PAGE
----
Today’s Evening Standardincludes a feature on the ‘Marilyn – Hollywood Icon’ exhibition (from the collection of David Gainsborough Roberts), on show at the American Museum, Bath, opening in March.
As well as the movie costumes, Roberts’ collection includes many small items which Marilyn kept all her life (such as a well-worn, miniature skating figurine, a gift from her mother.) In contrast to her glamorous image, Marilyn lived quite simply.
“From the objects in the collection I’ve realised how much she’d gone through in her life, only to fall slowly to pieces at the end – a tragedy.”
Phil Stern, who took this striking photo of Marilyn in 1953, will open a personal gallery in Los Angeles today. Stern has also photographed many other famous names, including Frank Sinatra, and his portrait of a tired couple from Oklahoma, trying to cross the border into California in 1939 in their battered Ford truck – a photo that became synonymous with the Great Depression – headed an exhibition of Life magazine’s best work.
“Stern has been sporadically selling prints of his photographs for years out of his modest Hollywood home. But only the most persistent usually succeeded, and one of those was Madonna, who showed up at his doorstep to buy a photo of Marilyn Monroe.
When told that many admirers of his work think he is a great artist on the camera, he replied,’Matisse I ain’t.'”
A major retrospective of photographer Eve Arnold (including her work with Marilyn) is the inaugural exhibit at the Chris Arnold Fine Photographs Gallery in London, now on show until March 3rd. Silver gelatin prints are available, and a catalogue for £10.
The exhibition is a collaboration with the Tosca Photography Fund, which is managed by Zelda Cheatle, long-time friend and gallerist to the legendary photographer.
‘Be like Marilyn Monroe and scrawl your name at the bottom with great abandon, as if you are a Hollywood star. Give the impression this is no big deal: you send dozens of these notes to your admirers. (Which you probably do.)
Be sure to write “PERSONAL” on the back flap so that his secretary/assistant does not open it by mistake. Marilyn spritzed her letters with perfume* but personally (unless he is serving in the armed forces overseas), we think this is a bit much.’
Ladies of the Chorus, a little-known 1948 musical, gave Marilyn her first lead role. Shot over ten days on a tiny budget, it was released as a ‘B movie’ and went virtually unnoticed at the time. It is now available on DVD.
“If you have an appreciation for Marilyn Monroe or if you’re simply curious about how she started out, ‘Ladies of the Chorus’ is a must-see film. Often people mistakenly believe that Monroe didn’t star in a film until the 1950’s…In this movie she shines as a songbird and dancer. She comes off as fresh and sweet and full of that hope unique to first loves…This early film of hers certainly shows that she was extremely talented and fleshes out the many reasons that she will be remembered for generations to come.”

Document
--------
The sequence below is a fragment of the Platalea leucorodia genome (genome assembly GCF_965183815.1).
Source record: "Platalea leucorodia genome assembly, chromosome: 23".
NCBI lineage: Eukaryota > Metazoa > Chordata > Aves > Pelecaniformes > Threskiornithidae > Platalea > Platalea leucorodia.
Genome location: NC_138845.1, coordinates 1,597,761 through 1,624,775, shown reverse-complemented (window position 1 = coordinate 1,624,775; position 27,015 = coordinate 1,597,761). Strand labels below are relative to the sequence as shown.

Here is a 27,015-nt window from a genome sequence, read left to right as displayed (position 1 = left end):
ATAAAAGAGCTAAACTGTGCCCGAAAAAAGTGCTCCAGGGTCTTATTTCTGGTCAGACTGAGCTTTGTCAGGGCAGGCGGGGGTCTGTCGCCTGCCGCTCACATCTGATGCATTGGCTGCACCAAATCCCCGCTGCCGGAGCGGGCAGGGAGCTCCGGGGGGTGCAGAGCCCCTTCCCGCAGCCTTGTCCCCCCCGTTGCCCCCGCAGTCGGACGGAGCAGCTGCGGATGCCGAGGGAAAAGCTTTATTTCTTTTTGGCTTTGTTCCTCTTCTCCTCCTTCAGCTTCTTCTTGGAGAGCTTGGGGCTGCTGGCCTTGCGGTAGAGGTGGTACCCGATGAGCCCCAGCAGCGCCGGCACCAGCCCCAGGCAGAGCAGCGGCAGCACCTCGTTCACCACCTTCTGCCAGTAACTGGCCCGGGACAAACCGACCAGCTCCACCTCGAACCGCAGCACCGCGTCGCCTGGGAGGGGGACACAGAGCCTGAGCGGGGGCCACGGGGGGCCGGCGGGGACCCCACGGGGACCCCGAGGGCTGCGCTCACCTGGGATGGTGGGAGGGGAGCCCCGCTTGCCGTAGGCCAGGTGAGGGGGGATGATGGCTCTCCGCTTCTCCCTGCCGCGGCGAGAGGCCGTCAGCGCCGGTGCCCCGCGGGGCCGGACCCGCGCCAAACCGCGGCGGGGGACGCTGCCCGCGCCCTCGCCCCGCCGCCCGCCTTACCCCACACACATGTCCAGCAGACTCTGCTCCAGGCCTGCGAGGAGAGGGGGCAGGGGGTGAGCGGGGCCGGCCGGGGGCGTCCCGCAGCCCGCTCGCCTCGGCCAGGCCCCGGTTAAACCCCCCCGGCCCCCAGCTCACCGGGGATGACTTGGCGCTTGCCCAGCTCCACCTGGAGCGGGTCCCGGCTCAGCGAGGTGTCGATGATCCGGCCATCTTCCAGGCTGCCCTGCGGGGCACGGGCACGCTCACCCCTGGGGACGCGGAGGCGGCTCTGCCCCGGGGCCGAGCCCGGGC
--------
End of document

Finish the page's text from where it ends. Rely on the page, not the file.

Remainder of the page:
All About Eve, the 1950 classic featuring Marilyn in a small role, is now available on Blu-Ray.
“I should also make a note of Marilyn Monroe, who makes a delightful impression in one of her early roles. It’s a small part, but the actress has never been better; Monroe delivers every line with such giddy comic perfection (‘Why do they always look like unhappy rabbits?’)”
Full details of the All About Eve package at DVD Verdict
Actor Dougray Scott (Ripley’s Game, Desperate Housewives) will play Arthur Miller in the forthcoming movie, My Week With Marilyn. It will be interesting to see how Miller is portrayed, as Colin Clark was not very sympathetic to him in his memoir, on which the film is based.
“Arthur Miller is also an iconic figure. You have to forget the expectations of other people. He was already established by the time he met Marilyn Monroe and was one of the greatest playwrights of the 20th century. It was great to be able to play him as well. I knew I wanted to be an actor when I read his play, Death Of A Salesman, at school. My dad was a salesman and it gave me a way to get out of my skin.”
The New Vic production of William Inge’s Bus Stop, now showing in Newcastle-Under-Lyme, gets a five-star, rave review from Alfred Hickling in today’s Guardian.
“Inge’s structure is simplicity itself … But there is something beguiling about this forlorn slice of Americana, which meditates on the distances between towns and the distances between people, like an Edward Hopper painting with dialogue … Louise Dylan is supremely demure as his reluctant beau, a nightclub singer so little exposed to daylight her lips look like a June bug on a field of snow.”
Brighton’s very own MM lookalike, Laura Nixon, comes to the Komedia for Alive and Swinging on Sunday, February 27th. Dinner at 6.30pm (optional), show begins at 8. Tickets from £15.
“Marilyn Monroe is finding heaven a bore, no drinking smoking or sex, and worst of all, no swinging music. She returns to earth for one more night of fun, bringing old showbiz fling Frank Sinatra, and Las Vegas legend Elvis Presley.
Join the three superstars, special guests and plenty of swing as they sing and dance away their final night on Earth, until the voice of god finds them missing and demands they return to Heaven.